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Sunday - October 26, 2008

From: Eden, TX
Region: Southwest
Topic: Planting, Transplants, Shrubs
Title: Transplanting native flame leaf sumac in Eden, TX
Answered by: Barbara Medford

QUESTION:

We have tried without success to transplant a flame leaf sumac from the ranch to the house. What are we doing wrong?

ANSWER:

It's difficult to tell you what, if anything, you have been doing wrong, because we don't what you have been doing to transplant Rhus lanceolata (prairie sumac) from its natural setting to an urban property. However, we did find this propagation information on the webpage linked above on Flame-leaf Sumac:

"Several species of Rhus are commercially available as propagated stock, which is both ecologically more desirable and usually more successfully established than plants dug from the wild. The best time for planting most shrubs and trees is during the dormant period of fall and winter. Even during the winter, however, the root ball needs moisture, so plan some winter watering if soaking rains fail to come regularly. You can use a spade to cut outer shoots from a spreading cluster in the wild. This allows the plant to remain in its natural setting while providing transplantable shoots that already have a developed root system. Simply cut straight down between the outside “sucker” shoots and the other plant and then cut around the new shoots to remove them from the soil. Keep the roots wrapped in damp newspaper and out of the sun. Replant the same day, if possible.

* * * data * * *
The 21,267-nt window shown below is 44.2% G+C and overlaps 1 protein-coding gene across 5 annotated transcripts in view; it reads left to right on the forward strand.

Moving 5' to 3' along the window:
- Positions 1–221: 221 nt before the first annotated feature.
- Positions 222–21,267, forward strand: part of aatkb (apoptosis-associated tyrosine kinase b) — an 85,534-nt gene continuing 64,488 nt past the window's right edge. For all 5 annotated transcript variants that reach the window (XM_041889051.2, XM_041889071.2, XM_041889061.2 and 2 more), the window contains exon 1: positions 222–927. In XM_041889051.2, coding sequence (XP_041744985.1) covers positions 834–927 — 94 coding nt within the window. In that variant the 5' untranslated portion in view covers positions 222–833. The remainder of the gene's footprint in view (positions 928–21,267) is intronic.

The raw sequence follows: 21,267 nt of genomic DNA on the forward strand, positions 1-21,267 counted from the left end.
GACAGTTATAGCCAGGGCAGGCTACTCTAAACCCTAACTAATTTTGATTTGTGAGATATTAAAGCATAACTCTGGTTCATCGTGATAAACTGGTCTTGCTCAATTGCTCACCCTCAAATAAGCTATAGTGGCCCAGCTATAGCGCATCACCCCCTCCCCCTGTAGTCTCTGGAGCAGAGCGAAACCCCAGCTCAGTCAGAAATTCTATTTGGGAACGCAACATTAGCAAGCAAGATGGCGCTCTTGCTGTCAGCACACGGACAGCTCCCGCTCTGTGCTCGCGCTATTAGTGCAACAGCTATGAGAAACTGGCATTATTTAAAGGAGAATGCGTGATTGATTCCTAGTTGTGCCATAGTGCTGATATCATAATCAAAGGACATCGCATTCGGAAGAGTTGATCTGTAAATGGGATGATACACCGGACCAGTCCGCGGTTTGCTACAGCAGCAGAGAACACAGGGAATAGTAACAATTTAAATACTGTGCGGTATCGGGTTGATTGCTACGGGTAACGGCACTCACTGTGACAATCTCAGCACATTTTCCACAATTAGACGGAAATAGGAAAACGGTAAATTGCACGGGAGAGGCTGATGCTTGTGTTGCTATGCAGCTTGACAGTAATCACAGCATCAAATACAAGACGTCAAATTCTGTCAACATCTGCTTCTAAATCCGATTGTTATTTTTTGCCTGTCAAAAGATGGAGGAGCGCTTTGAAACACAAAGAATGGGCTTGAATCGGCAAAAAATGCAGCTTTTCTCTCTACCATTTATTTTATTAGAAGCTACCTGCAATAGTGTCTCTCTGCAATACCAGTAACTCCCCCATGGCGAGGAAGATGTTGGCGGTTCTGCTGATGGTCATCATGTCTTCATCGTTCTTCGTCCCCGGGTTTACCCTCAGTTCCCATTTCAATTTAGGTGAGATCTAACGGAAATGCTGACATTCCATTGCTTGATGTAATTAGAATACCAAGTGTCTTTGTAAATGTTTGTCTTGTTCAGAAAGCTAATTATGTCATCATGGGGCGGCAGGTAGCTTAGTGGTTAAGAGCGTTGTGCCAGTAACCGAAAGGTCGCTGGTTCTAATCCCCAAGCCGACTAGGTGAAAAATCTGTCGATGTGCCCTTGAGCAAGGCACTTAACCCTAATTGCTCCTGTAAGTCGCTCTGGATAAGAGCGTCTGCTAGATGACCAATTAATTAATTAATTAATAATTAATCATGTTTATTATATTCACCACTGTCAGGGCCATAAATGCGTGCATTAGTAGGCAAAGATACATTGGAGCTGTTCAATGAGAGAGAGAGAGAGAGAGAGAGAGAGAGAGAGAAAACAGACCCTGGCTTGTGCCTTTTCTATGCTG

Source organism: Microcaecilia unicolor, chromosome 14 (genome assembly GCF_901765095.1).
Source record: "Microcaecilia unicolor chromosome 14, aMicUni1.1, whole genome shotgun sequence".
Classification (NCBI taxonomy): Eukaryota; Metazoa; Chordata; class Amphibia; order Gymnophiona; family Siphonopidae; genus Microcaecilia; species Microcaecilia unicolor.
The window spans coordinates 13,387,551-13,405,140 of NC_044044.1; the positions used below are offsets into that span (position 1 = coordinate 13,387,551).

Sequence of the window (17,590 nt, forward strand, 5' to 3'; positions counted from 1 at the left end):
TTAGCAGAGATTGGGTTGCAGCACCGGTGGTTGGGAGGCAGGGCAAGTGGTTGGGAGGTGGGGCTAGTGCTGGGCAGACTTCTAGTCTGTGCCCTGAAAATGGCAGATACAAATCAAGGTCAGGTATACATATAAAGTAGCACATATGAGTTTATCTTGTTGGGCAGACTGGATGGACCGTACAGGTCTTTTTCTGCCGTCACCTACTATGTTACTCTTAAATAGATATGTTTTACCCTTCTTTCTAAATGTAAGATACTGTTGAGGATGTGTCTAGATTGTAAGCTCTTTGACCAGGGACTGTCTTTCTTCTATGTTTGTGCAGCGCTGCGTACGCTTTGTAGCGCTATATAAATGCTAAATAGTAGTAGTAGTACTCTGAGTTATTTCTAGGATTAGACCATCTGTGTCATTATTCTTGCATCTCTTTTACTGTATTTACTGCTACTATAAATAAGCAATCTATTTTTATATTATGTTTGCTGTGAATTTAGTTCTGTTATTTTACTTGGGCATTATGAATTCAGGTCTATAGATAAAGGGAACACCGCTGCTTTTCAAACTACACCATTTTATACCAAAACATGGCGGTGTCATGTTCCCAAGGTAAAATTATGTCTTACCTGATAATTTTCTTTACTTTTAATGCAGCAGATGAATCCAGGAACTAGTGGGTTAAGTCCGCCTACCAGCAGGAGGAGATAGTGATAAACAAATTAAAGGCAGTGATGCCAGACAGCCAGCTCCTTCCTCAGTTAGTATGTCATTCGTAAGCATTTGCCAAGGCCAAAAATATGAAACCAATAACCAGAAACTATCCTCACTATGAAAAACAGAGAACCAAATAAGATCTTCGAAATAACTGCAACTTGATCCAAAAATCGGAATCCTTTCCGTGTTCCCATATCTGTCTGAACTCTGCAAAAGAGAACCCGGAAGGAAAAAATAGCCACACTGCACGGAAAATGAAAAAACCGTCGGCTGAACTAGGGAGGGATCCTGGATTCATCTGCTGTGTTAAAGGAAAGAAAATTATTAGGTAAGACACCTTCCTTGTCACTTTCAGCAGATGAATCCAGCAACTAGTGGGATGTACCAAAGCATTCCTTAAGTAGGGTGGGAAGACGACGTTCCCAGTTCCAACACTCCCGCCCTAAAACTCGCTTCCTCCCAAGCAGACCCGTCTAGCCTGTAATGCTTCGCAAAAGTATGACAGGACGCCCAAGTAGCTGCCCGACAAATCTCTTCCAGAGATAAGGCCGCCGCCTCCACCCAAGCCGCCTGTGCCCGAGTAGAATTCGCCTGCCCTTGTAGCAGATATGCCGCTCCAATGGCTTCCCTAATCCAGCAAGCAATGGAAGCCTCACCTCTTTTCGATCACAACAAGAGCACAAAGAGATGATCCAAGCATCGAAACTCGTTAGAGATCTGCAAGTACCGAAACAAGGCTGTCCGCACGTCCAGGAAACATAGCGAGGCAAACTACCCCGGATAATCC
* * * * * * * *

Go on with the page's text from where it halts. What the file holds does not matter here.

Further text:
Even during the winter, the root ball needs moisture, so plan some winter watering if soaking rains fail to come regularly. As with any shrub or tree, native or introduced, the first year requires regular deep watering for successful root establishment. Once established, sumacs do not require fertilizing or watering beyond average rainfall."

The sumac does put up suckers that will eventually add to the plant and form a thicket. If you have been attempting to transplant one of these suckers without finding one that has roots already developed on it, that may be the problem you are encountering. Another problem may have been transplant shock. Following the instructions to transplant when the plant is semi-dormant, late Fall or early Winter, getting it quickly back into dirt, and watering slowly and consistently can help prevent transplant shock. 


Rhus lanceolata

Rhus lanceolata

Rhus lanceolata

Rhus lanceolata

 

 

 

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